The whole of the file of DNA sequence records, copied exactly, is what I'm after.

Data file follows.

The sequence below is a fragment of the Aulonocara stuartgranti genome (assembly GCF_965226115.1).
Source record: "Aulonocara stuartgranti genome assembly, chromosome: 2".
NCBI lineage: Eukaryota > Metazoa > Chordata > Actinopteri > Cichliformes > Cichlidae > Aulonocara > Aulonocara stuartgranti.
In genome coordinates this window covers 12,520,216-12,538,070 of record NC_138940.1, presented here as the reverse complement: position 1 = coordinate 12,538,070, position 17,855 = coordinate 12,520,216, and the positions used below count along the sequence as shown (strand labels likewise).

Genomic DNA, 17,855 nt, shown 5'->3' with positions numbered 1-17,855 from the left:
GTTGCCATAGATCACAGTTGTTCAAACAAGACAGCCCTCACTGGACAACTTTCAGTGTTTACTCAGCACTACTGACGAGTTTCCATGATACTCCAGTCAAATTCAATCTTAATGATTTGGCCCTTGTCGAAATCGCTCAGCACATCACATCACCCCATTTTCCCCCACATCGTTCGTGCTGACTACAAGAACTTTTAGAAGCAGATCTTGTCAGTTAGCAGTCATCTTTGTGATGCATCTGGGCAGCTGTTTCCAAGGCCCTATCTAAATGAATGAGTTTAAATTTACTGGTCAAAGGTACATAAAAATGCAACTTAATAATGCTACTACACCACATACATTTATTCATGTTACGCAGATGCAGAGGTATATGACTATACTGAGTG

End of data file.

The sequence below is a fragment of the Aulonocara stuartgranti genome (assembly GCF_965226115.1).
Source record: "Aulonocara stuartgranti genome assembly, chromosome: 2".
NCBI lineage: Eukaryota > Metazoa > Chordata > Actinopteri > Cichliformes > Cichlidae > Aulonocara > Aulonocara stuartgranti.
In genome coordinates this window covers 12,520,216-12,538,070 of record NC_138940.1, presented here as the reverse complement: position 1 = coordinate 12,538,070, position 17,855 = coordinate 12,520,216, and the positions used below count along the sequence as shown (strand labels likewise).

Genomic DNA, 17,855 nt, shown 5'->3' with positions numbered 1-17,855 from the left:
GTTGCCATAGATCACAGTTGTTCAAACAAGACAGCCCTCACTGGACAACTTTCAGTGTTTACTCAGCACTACTGACGAGTTTCCATGATACTCCAGTCAAATTCAATCTTAATGATTTGGCCCTTGTCGAAATCGCTCAGCACATCACATCACCCCATTTTCCCCCACATCGTTCGTGCTGACTACAAGAACTTTTAGAAGCAGATCTTGTCAGTTAGCAGTCATCTTTGTGATGCATCTGGGCAGCTGTTTCCAAGGCCCTATCTAAATGAATGAGTTTAAATTTACTGGTCAAAGGTACATAAAAATGCAACTTAATAATGCTACTACACCACATACATTTATTCATGTTACGCAGATGCAGAGGTATATGACTATACTGAGTG